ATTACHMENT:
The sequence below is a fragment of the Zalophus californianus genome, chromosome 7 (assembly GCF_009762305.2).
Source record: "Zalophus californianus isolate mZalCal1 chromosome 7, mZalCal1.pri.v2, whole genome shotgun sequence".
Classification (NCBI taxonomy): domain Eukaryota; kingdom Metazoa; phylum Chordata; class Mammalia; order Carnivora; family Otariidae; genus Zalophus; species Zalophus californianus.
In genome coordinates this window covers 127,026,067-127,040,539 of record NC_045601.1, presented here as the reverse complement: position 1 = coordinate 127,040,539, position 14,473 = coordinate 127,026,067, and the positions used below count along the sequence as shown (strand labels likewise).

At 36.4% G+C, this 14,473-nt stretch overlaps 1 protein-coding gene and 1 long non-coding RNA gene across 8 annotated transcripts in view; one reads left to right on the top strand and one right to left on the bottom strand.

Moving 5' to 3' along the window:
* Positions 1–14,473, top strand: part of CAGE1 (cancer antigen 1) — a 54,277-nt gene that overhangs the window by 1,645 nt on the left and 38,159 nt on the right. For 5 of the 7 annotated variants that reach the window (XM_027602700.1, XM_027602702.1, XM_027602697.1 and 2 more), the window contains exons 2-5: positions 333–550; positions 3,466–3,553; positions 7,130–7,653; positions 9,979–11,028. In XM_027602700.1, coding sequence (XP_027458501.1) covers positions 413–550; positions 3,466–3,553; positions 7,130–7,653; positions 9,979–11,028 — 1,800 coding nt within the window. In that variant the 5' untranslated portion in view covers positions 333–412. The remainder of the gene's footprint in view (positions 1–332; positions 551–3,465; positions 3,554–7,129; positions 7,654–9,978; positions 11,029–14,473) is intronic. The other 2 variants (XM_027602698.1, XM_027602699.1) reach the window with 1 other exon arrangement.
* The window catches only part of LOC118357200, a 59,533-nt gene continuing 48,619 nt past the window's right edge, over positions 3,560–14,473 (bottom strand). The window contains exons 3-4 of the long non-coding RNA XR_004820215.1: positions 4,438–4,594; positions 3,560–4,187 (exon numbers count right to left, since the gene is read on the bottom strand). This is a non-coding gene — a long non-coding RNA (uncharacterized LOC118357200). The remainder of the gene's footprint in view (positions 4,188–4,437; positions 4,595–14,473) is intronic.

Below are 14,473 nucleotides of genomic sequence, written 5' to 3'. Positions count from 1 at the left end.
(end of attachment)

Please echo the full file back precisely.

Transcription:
The sequence below is a fragment of the Zalophus californianus genome, chromosome 7 (assembly GCF_009762305.2).
Source record: "Zalophus californianus isolate mZalCal1 chromosome 7, mZalCal1.pri.v2, whole genome shotgun sequence".
Classification (NCBI taxonomy): domain Eukaryota; kingdom Metazoa; phylum Chordata; class Mammalia; order Carnivora; family Otariidae; genus Zalophus; species Zalophus californianus.
In genome coordinates this window covers 127,026,067-127,040,539 of record NC_045601.1, presented here as the reverse complement: position 1 = coordinate 127,040,539, position 14,473 = coordinate 127,026,067, and the positions used below count along the sequence as shown (strand labels likewise).

At 36.4% G+C, this 14,473-nt stretch overlaps 1 protein-coding gene and 1 long non-coding RNA gene across 8 annotated transcripts in view; one reads left to right on the top strand and one right to left on the bottom strand.

Moving 5' to 3' along the window:
* Positions 1–14,473, top strand: part of CAGE1 (cancer antigen 1) — a 54,277-nt gene that overhangs the window by 1,645 nt on the left and 38,159 nt on the right. For 5 of the 7 annotated variants that reach the window (XM_027602700.1, XM_027602702.1, XM_027602697.1 and 2 more), the window contains exons 2-5: positions 333–550; positions 3,466–3,553; positions 7,130–7,653; positions 9,979–11,028. In XM_027602700.1, coding sequence (XP_027458501.1) covers positions 413–550; positions 3,466–3,553; positions 7,130–7,653; positions 9,979–11,028 — 1,800 coding nt within the window. In that variant the 5' untranslated portion in view covers positions 333–412. The remainder of the gene's footprint in view (positions 1–332; positions 551–3,465; positions 3,554–7,129; positions 7,654–9,978; positions 11,029–14,473) is intronic. The other 2 variants (XM_027602698.1, XM_027602699.1) reach the window with 1 other exon arrangement.
* The window catches only part of LOC118357200, a 59,533-nt gene continuing 48,619 nt past the window's right edge, over positions 3,560–14,473 (bottom strand). The window contains exons 3-4 of the long non-coding RNA XR_004820215.1: positions 4,438–4,594; positions 3,560–4,187 (exon numbers count right to left, since the gene is read on the bottom strand). This is a non-coding gene — a long non-coding RNA (uncharacterized LOC118357200). The remainder of the gene's footprint in view (positions 4,188–4,437; positions 4,595–14,473) is intronic.

Below are 14,473 nucleotides of genomic sequence, written 5' to 3'. Positions count from 1 at the left end.